A Greek Dinner

Leave a comment

October 29, 2014 by NS

I made a Greek-inspired dinner last night. I am hesitant to call it Greek, as I am not too familiar with Greek cuisine and don’t want to perpetuate unfounded American stereotypes, but I don’t think it’s too far off. There were three dishes: tzatziki, meatballs, and a salad. If you’re making tzatziki, you should do it first, because it needs to sit for a while so the flavors can become infused in the yogurt. The tzatziki should rest for at least an hour, preferably longer.

2 cups plain Greek yogurt (not sweetened!)
1 large or 2 small cucumbers
4 cloves of garlic
1 tbsp fresh dill
1 tbsp fresh squeezed lemon juice
2 tbsp olive oil
1 tbsp salt
(optional) ground black pepper to taste

Peel and seed the cucumbers. Chop the garlic and cucumbers and dill roughly and put them in a food processor. Chop finely in the food processor. (You can also mince all of the solid ingredients manually, if you prefer chunkier tzatziki.) Add the salt and mix well. Allow to stand for a few minutes; the salt should pull some water out of the cucumbers, which you can then pour off. This prevents the tzatziki from getting too watery.

Now mix the spices, lemon juice, olive oil, and the chopped vegetable matter together until evenly mixed. Cover and put in the fridge. Let rest for at least 1 hour.

I like garlic so I put in a lot. You can do this with half as much garlic and it should still be fine.

Note: Greek yogurt is just strained yogurt. Middle Eastern and Indian yogurt is typically also strained, and you can use that too. Supposedly you can also strain regular yogurt yourself at home, using a cheesecloth or whatever, but I’ve never tried this myself. It sounds messy.

Sorry it's blurry.

A bowl of tzatziki.

Greek meatballs
1lb ground meat (I used 60% lamb, 40% beef)
1/2 small red onion
3 tbsp olive oil + 3 tbsp olive oil
1 large egg
3 cloves garlic
1 tbsp fresh squeezed lemon juice
1/2 cup bread crumbs
1 tsp dried mint
1/2 tsp cumin
salt and pepper as you like it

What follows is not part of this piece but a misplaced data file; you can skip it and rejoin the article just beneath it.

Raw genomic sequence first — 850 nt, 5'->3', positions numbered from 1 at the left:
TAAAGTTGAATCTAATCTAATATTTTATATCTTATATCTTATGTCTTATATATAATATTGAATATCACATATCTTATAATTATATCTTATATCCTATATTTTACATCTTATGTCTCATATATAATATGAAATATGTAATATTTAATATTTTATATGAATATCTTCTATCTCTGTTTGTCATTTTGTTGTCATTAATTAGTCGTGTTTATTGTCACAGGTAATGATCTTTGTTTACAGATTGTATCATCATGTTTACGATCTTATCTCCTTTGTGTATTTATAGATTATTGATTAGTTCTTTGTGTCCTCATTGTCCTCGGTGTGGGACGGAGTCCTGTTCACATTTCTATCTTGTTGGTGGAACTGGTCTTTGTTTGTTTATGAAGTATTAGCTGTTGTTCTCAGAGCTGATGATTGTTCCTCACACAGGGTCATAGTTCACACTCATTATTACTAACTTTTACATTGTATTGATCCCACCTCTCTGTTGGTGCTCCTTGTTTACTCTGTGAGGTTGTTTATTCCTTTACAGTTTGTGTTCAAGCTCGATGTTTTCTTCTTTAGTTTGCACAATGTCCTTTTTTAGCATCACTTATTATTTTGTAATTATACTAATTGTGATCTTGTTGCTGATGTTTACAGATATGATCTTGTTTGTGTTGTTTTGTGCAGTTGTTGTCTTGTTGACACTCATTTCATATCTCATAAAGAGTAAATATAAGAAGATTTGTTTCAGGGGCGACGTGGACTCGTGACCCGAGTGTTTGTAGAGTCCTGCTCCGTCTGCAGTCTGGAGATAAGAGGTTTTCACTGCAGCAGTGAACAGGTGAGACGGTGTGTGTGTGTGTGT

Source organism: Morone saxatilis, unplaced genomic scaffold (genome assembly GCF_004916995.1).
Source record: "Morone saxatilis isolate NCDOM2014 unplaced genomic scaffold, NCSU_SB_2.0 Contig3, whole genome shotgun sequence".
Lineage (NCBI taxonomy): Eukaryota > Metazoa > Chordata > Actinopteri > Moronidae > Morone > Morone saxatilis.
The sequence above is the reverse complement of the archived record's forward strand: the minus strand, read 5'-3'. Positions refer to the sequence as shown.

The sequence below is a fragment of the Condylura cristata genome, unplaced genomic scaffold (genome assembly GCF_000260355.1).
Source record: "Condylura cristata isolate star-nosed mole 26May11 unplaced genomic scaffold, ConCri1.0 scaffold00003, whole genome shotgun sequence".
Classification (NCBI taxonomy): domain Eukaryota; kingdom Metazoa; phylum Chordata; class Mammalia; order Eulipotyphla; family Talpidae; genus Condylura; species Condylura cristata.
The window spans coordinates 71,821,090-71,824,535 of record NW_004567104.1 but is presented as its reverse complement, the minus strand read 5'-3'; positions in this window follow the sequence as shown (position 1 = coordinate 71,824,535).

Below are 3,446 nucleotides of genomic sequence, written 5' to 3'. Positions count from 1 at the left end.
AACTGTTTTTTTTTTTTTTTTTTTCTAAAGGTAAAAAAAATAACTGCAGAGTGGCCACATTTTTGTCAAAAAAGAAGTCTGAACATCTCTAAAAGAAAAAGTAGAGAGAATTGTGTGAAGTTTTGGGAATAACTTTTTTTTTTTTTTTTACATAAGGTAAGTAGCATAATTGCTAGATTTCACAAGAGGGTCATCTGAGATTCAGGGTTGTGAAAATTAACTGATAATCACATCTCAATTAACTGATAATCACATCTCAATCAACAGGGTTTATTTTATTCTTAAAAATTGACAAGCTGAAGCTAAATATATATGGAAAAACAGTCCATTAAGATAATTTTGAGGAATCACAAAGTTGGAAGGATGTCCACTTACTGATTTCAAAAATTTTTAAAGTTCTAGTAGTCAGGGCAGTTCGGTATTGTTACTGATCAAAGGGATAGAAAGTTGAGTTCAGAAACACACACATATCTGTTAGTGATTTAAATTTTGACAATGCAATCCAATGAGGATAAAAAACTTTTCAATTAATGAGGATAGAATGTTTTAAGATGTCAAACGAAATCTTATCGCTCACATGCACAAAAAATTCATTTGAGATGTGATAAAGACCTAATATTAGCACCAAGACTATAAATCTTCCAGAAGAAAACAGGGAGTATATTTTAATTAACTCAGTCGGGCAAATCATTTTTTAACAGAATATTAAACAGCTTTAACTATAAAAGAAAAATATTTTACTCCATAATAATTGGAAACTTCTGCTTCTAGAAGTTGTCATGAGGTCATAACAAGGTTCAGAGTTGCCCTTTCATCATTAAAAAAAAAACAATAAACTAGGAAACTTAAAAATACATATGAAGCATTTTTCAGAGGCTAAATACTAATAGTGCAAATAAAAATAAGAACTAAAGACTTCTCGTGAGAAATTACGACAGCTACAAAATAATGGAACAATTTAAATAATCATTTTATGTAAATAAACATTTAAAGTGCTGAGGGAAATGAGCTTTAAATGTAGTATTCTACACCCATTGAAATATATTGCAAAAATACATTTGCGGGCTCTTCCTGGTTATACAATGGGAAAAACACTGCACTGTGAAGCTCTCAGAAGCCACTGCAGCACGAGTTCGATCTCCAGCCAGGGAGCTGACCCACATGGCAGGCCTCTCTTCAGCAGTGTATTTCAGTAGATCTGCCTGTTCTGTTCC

1/2 cup flour

Mince the onion and garlic as finely as possible. I did this in a food processor, but I think it’s fine to do by hand. Mix together all the ingredients except the flour and the second 3 tbsp of olive oil, until well mixed. Form the meat mixture into meatballs and roll them in the flour*. Cook the meatballs on medium heat in the remaining olive oil, rolling them around so that they cook evenly on all sides. How long it takes depends on the size of your balls; I made large meatballs and it probably took around 10 minutes for them to get cooked all the way through.

*I don’t know why people do this. I did it because all the “Greek meatballs” recipes I looked at online suggested it, but I’ve made meatballs of various kinds in the past and never dredged them in flour, and I never had problems before. I think the flour causes the meatballs to have more of a hard, crispy outside shell. You can consider whether you find this texture desirable.

Again, I put in a lot of garlic; you can do less if you want. Many recipes suggest taking fresh bread and softening it in milk before adding it to the meatballs, rather than using bread crumbs. I think this would be nice as well, but I already had bread crumbs and wanted to use them.


Greek salad
I call this Greek, but it was really inspired by my Bulgarian friend who used to serve tomatoes and feta all alone as a simple salad. This sort of salad is popular all around that area, as far as I can tell.

2 cups cherry tomatoes
2 cups cucumber
1/2 small red onion
1 cup feta
2 tbsp olive oil
ground black pepper to taste

I halved the cherry tomatoes, but if they’re really small you can leave them intact, and if they’re huge you might want to do quarters. I washed the cucumber but did not peel or seed it. I chopped it into about 1cm thick slices and then quartered the slices. I chopped the onion into thin short strips. I cut the feta into rectangular pieces, but if you have crumbly feta, you can crumble it. This was to create a variety of shapes and textures in the salad, which I think is important for a simple salad. Then just toss all these ingredients together, drizzle on some olive oil, add pepper if you like that, and you’re done!

For a simple salad like this, quality of ingredients is very important. The tomatoes are the highlight, so make sure your tomatoes are fresh and good quality.

Good tomatoes are important.

A bowl of Greek salad.


Stir the pot!

Fill in your details below or click an icon to log in:

WordPress.com Logo

You are commenting using your WordPress.com account. Log Out /  Change )

Google+ photo

You are commenting using your Google+ account. Log Out /  Change )

Twitter picture

You are commenting using your Twitter account. Log Out /  Change )

Facebook photo

You are commenting using your Facebook account. Log Out /  Change )


Connecting to %s

Recent Posts

Enter your email address for notification of new posts.

Join 33 other followers



%d bloggers like this: